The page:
New generation of farmers and advisers tried and tested
27 September 2013
Using specialist software, grading grain, determining yields, analysing soil, identifying weeds and managing business were just some of the agricultural skills tested at the 2013 Australian Universities Crop Competition.
For the first time, the University of Sydney took the top two awards at the national, three-day event held in the NSW town of Temora.
"The Universities Crop Competition proved our students can take their knowledge from the lecture theatre to the field," said Dr Daniel Tan, a Senior Lecturer from the Faculty of Agriculture and Environment.
"The new generation of farmers and agricultural advisers must be able to combine ancient practices such as seed selection with the latest technologies to pioneer new approaches in an increasingly competitive and global market.
"Our University team of seven undergraduates - six women and one man - really are the cream of the crop, demonstrating their competitive edge," Dr Tan said.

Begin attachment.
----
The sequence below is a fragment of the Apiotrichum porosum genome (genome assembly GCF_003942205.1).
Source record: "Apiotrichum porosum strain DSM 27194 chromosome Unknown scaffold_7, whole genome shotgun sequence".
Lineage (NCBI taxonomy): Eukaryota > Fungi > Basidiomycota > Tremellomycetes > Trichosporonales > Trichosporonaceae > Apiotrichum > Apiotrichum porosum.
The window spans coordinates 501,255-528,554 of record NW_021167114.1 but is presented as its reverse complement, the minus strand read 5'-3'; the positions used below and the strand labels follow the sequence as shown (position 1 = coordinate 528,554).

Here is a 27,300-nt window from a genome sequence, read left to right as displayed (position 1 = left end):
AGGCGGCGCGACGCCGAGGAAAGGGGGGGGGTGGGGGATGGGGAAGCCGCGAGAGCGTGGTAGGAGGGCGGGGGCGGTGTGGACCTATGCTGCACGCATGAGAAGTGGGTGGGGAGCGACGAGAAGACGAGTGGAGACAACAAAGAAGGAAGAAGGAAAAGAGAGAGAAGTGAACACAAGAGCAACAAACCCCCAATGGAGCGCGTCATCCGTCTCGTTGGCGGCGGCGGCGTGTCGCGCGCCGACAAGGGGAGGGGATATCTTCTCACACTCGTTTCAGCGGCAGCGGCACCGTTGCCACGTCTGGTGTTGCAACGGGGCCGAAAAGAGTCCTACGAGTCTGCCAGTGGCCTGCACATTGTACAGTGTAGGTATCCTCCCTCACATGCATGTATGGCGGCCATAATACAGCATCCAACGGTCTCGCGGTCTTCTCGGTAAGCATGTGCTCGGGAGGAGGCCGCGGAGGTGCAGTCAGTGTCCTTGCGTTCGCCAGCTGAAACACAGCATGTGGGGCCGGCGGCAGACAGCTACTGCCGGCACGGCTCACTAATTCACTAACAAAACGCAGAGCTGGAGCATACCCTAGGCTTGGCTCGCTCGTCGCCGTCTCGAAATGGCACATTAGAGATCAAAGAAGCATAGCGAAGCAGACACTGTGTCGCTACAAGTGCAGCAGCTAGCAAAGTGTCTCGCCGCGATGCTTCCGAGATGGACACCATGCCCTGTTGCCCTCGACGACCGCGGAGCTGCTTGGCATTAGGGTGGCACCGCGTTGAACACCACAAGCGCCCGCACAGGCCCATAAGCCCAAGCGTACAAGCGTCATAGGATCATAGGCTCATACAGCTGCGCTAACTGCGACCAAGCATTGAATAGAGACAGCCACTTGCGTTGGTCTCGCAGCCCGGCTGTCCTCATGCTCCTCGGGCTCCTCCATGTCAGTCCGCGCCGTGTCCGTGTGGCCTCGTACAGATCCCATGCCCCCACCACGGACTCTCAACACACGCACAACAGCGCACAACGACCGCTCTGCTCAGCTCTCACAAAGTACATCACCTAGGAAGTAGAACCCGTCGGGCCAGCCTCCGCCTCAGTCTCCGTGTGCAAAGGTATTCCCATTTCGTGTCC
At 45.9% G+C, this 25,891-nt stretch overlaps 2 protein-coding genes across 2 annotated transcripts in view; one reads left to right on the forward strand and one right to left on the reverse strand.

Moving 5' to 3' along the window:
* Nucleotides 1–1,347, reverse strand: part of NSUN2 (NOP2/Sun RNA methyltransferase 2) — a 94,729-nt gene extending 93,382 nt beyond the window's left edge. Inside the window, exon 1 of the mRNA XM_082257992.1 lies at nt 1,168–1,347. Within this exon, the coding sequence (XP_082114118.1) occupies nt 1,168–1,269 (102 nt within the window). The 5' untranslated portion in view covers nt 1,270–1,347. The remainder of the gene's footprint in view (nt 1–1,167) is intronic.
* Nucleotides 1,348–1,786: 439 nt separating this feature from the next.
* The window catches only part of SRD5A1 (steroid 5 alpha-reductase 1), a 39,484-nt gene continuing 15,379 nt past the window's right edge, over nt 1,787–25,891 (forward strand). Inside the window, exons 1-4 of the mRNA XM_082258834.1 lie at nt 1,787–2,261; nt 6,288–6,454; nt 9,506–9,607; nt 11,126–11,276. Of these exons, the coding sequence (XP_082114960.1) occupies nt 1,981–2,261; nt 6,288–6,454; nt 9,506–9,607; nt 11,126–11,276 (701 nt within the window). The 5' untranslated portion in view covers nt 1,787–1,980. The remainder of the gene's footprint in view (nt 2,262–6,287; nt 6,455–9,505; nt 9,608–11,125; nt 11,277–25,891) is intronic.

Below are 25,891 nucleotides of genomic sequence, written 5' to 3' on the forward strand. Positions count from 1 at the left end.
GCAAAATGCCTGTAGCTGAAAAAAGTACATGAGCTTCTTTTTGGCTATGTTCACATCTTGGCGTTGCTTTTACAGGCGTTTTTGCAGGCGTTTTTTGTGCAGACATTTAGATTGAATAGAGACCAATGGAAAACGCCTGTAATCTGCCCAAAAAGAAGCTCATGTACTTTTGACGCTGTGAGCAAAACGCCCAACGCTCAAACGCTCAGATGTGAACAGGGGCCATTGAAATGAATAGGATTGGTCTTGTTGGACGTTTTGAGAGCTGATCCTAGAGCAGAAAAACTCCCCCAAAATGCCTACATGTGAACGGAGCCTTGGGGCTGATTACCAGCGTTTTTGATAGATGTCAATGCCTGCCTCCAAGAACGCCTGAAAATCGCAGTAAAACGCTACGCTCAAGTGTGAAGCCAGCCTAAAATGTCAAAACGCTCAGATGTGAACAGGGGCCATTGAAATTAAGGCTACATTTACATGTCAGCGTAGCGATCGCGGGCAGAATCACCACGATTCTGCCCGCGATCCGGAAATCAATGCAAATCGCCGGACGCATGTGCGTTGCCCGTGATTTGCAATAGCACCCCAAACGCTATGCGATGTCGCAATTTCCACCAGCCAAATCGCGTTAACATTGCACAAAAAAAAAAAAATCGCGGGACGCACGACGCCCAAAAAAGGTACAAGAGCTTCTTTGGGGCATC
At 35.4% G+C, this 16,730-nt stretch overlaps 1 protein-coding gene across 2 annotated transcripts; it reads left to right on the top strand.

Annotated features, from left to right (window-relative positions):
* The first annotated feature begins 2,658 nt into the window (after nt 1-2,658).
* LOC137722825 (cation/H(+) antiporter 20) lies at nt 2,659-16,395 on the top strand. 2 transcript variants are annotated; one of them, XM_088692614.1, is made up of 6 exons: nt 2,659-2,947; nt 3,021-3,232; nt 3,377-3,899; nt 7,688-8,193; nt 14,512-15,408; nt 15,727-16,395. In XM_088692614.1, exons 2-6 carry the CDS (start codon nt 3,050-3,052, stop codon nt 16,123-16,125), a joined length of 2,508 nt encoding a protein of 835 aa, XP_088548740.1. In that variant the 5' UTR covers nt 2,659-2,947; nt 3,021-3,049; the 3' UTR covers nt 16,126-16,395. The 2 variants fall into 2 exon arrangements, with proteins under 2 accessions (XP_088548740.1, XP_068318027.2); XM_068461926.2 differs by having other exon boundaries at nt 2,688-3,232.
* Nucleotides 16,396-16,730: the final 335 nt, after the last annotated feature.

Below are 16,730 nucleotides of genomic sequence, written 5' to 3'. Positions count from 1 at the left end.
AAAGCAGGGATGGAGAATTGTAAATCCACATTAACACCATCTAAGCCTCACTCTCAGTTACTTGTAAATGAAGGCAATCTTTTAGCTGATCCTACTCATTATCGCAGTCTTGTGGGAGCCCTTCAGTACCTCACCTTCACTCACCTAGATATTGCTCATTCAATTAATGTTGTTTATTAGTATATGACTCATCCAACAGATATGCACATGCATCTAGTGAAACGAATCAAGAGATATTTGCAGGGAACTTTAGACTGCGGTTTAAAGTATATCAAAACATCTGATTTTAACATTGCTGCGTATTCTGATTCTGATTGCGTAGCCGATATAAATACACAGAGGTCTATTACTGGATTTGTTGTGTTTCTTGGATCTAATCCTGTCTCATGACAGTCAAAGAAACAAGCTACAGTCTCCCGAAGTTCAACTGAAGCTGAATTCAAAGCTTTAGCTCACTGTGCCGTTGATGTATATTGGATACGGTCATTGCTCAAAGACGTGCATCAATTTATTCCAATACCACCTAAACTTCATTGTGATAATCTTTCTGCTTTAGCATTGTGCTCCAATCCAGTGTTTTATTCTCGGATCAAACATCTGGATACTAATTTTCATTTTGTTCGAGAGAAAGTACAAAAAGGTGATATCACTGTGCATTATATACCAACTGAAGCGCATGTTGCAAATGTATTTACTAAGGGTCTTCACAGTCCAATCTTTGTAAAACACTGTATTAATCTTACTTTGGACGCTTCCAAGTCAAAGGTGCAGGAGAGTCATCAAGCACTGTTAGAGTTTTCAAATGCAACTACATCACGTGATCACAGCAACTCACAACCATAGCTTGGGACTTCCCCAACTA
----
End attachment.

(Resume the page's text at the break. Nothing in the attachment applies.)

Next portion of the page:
Third-year Bachelor of Science in Agriculture student Richard Quigley from Trangie in NSW had the highest individual score. His first-place prize is a 10-day study tour of the USA and an invitation to compete in the Collegiate Crops Contest to be held in Kansas in November.
The team from the University of Sydney took home the perpetual trophy, beating their closest rivals Charles Sturt University and Curtin University. In addition to Mr Quigley the team members were: Constance Mort, Mudgee; Eleanor Readford, Gulargambone; Haruna Suenaga, Tsukuba, Japan; and Emily Lamberton, Eleanor Percival and Sarah Waldron-Jones from Sydney.
The competition was held in Temora, NSW from 18 to 20 September 2013. It was organised by Grain Growers and sponsored by Dow AgroSciences, GRDC and Farmoz.
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